How to Eat a Cupcake is a wonderful book about truly becoming an adult. It’s about friendship and what makes a family. It’s about starting a business. And it’s about cupcakes.
Summary via Goodreads.com:
Funny, free-spirited Annie Quintana and sophisticated, ambitious Julia St. Clair come from two different worlds. Yet, as the daughter of the St. Clair’s housekeeper, Annie grew up in Julia’s San Francisco mansion and they forged a bond that only two little girls who know nothing of class differences and scholarships could—until a life-altering betrayal destroyed their friendship.
A decade later, Annie is now a talented, if underpaid, pastry chef who bakes to fill the void left in her heart by her mother’s death. Julia, a successful businesswoman, is tormented by a painful secret that could jeopardize her engagement to the man she loves. When a chance reunion prompts the unlikely duo to open a cupcakery, they must overcome past hurts and a mysterious saboteur or risk losing their fledgling business and any chance of healing their fractured friendship.
When I first read the description of this book (probably not exactly the words above, but something close to it), I thought it would be the light, fluffy, fun kind of woman’s fiction (dare I say– chick lit?). I like light, fluffy, fun books, but chick lit often seems to rub me the wrong way. I found the description of this book interesting enough to be willing to give it a try anyway.
I’m glad I did. The book is fun, but not the light, fluffy kind, and not the annoying, “why don’t these women just grow up” kind. It’s thoughtful and multilayered, with characters that are real and appealing (some more immediately than others).
Getting to know Annie was easy. She’s worked hard for everything she has, she makes time for friends, and she misses her mother. She’s perhaps a little too open and trusting for her own good, at least where everyone but the St. Claire family is concerned. She’s a genuinely nice person.
Julia is definitely not nice. Driven and successful are (at least in the beginning) the most polite words to describe her. In this, she takes after her own mother. But there is more to her than that, even if she has trouble seeing it herself. Her complicated love life, with a secret she’s waiting for the right time to disclose, isn’t helping. And beginning to realize how her long past behaviour affected her one-time best friend isn’t making her feel any better about her life now.
These women are both still young, but are finally settling into the people they are going to be, and it’s a pleasure to watch them grow.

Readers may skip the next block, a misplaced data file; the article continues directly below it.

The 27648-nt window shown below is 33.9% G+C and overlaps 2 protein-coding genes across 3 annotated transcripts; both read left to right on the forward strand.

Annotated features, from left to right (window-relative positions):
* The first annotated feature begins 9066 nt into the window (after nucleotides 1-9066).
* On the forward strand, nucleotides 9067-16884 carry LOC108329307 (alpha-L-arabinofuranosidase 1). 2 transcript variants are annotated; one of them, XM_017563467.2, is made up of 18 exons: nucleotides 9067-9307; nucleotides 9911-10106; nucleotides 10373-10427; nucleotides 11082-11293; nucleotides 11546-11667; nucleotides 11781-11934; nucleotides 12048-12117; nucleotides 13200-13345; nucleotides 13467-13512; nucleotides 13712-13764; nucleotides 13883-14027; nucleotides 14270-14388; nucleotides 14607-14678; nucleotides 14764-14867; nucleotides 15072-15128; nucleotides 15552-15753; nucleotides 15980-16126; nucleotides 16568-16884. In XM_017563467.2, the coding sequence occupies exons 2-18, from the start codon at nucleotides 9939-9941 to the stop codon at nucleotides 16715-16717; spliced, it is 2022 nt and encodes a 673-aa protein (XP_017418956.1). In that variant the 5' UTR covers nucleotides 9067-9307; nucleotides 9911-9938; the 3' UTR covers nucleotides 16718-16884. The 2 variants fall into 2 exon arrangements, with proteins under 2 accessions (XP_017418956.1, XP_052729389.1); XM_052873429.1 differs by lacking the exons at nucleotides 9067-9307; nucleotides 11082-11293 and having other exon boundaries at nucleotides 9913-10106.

Equally, I was involved in seeing the process of them building a business together, and watching them figure out why unexpected obstacles (like vandalism) were being thrown in their path.
And reading about the cupcakes themselves was, well, the icing on the cake.
Book Club Notes
After I accepted this book for review (thank you, Harper Collins!), my friend Ruth nominated it for discussion for one of my book clubs. I supported it, and enough other people were interested that it was one of the books selected. I was slightly concerned about the potential fluff factor (our other group has read a few fun books where were enjoyed by all, but there was really not much to say), but was mostly excited about the possibilities.
The concern and excitement both skyrocketed when Ruth (who worked on Meg Donohue’s website) arranged for her to join us at our meeting. We’ve talked about author visits before, but it has never worked out (way too many authors live on the East Coast, and are in bed before our California book club meets, so even Skype tends to fall through).
Luckily, having Meg visit worked out wonderfully. We all liked the book (I checked before she arrived), and she was sweet, charming and very interesting. It was a lot of fun to get definitive answers to some of our questions, and to learn more about the process of writing and publishing a book. The latter aspect (and the introductions and get to know each other chat) took the place of our usual social time, and I don’t think anyone minded!
The discussion would have gone well even without Meg’s presence. There was plenty to talk about. We touched on the characters, their motivations and how we reacted to them; the effect that social class had on the characters, and particularly on the two girls growing up and their relationship; the seamless way that the reader was given information about what was happening; the relative advantages and disadvantages of the various love interests portrayed in the story; the nature of the friendships and family relationships; the setting of the book and how it is portrayed, even a few individual word choices…
I’d recommend How to Eat a Cupcake for book clubs to read and discuss.